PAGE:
The Nepalese prime minister said he appreciated Modi’s “neighbourhood first policy”.

“The relations between Nepal and India are age-old and multi-faceted. This relationship stands on the solid foundation built on one hand by the rich tradition of civilisational, cultural and socio-economic linkage and on the other by the firm commitment of the two countries to the time-tested principle of sovereign equality, mutual respect, understanding and cooperation,” he said.

He said the two sides discussed ways to further strengthen cooperation in diverse areas including trade, transit, investment, hydro-power, power trade, irrigation, power transmission line, expansion of petroleum pipeline, construction of integrated check post and land and air connectivity.

“We are happy to see the remarkable transformation of India’s economic and development landscape under the able leadership of PM Modi. I congratulate PM Modi on the completion this week of nine years in government with far reaching achievement in many fronts,” Prachanda said.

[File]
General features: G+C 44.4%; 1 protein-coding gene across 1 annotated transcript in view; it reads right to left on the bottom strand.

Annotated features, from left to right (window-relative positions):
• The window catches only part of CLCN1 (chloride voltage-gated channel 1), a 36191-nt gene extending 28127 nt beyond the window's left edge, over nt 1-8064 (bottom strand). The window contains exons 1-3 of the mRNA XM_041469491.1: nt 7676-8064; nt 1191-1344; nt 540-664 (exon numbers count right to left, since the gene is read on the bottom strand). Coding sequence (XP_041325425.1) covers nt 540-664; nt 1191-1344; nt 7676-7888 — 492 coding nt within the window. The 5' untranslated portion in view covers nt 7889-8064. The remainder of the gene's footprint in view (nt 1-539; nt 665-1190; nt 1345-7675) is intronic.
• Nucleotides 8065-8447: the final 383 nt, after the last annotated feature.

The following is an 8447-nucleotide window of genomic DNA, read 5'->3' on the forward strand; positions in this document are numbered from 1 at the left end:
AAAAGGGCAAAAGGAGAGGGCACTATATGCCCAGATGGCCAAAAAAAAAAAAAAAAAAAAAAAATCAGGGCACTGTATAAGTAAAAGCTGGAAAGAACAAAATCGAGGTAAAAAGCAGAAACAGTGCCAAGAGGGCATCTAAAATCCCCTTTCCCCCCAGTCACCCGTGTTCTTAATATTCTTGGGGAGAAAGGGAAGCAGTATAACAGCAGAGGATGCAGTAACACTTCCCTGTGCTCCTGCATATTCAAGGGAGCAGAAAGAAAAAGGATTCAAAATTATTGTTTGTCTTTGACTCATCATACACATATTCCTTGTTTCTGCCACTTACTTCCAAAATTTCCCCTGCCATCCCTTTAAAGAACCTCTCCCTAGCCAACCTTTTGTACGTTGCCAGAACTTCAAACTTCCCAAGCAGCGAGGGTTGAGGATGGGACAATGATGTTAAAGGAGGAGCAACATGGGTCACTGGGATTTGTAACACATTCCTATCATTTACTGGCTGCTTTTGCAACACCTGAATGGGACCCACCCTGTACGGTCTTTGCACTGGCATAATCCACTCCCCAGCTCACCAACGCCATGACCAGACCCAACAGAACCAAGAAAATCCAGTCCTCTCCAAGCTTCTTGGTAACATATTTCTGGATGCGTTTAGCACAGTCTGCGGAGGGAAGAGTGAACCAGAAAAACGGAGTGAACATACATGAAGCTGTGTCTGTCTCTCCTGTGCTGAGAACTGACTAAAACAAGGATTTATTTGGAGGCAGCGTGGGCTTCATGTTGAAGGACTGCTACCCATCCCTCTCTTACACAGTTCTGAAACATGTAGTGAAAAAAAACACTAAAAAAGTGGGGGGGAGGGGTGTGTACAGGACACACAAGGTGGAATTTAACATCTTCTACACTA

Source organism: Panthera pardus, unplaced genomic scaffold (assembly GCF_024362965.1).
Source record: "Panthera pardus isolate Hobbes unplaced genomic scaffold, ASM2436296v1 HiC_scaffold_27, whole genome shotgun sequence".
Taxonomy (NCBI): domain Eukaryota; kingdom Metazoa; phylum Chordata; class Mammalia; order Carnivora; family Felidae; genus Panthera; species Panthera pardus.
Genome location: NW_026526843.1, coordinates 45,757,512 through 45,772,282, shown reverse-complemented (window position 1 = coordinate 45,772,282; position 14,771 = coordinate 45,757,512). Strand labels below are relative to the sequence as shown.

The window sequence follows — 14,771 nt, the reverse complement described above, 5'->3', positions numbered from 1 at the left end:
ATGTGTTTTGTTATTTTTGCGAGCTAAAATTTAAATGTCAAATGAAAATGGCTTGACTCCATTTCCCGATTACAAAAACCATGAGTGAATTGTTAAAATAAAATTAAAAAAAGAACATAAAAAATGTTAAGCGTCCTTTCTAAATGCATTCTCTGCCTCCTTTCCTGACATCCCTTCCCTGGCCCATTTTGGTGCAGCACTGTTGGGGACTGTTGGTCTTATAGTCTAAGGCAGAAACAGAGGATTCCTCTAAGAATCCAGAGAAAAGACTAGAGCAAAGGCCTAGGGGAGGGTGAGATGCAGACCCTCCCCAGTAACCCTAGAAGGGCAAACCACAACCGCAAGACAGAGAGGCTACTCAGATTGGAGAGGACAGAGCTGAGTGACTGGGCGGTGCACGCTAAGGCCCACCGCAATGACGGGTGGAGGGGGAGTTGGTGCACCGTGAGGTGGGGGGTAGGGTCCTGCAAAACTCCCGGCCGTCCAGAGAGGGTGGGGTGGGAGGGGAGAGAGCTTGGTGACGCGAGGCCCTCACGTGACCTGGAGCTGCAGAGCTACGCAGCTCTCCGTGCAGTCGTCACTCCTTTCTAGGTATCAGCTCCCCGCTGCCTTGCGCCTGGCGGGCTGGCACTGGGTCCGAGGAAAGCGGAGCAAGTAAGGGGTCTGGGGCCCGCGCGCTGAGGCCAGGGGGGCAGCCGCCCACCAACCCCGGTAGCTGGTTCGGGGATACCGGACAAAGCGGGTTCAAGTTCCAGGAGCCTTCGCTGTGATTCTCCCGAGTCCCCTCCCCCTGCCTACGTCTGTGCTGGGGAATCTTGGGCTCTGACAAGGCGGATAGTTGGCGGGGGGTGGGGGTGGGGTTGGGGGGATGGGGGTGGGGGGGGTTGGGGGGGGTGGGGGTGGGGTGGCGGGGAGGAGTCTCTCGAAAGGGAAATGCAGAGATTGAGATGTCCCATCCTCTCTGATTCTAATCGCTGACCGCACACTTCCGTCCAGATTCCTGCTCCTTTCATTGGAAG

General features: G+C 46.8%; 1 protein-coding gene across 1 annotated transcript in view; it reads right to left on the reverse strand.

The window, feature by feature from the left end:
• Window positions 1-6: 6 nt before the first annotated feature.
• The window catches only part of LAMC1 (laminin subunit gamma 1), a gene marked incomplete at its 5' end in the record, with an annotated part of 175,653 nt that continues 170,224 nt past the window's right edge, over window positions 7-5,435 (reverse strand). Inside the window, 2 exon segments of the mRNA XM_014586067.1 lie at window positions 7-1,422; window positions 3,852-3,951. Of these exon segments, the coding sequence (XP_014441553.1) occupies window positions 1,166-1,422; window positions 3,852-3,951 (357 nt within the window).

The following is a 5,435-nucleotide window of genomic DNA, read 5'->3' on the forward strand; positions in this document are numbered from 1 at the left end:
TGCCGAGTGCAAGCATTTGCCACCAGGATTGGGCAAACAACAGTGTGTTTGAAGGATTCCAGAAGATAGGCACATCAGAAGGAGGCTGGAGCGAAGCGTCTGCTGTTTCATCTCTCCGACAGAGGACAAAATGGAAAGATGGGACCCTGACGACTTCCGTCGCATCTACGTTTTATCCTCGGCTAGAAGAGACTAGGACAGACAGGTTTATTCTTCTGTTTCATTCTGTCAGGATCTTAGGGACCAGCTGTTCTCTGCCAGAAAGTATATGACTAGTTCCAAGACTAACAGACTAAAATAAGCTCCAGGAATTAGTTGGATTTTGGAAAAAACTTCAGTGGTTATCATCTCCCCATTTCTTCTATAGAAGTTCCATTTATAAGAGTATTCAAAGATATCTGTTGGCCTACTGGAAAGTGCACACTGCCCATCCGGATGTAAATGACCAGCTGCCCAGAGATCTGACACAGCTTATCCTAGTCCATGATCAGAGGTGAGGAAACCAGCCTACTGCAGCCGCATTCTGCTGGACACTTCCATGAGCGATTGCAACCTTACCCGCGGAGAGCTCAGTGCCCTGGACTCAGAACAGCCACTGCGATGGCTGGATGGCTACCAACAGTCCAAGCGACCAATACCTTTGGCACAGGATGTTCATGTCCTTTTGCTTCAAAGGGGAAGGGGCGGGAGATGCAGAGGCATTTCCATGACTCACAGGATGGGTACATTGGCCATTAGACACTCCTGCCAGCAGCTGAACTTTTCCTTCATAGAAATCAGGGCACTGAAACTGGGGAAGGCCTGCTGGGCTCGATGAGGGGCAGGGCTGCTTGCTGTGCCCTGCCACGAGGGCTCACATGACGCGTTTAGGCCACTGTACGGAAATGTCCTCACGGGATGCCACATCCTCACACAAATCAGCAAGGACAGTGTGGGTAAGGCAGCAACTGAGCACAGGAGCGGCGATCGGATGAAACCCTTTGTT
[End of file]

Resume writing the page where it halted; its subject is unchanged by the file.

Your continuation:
The Nepalese leader arrived here on Wednesday on a four-day visit.

Nepal is important for India in the context of its overall strategic interests in the region, and the leaders of the two countries have often noted the age-old “Roti Beti” relationship.

The country shares a border of over 1850 km with five Indian states – Sikkim, West Bengal, Bihar, Uttar Pradesh and Uttarakhand.

Land-locked Nepal relies heavily on India for the transportation of goods and services.

Nepal’s access to the sea is through India, and it imports a predominant proportion of its requirements from and through India.

The India-Nepal Treaty of Peace and Friendship of 1950 forms the bedrock of the special relations between the two countries.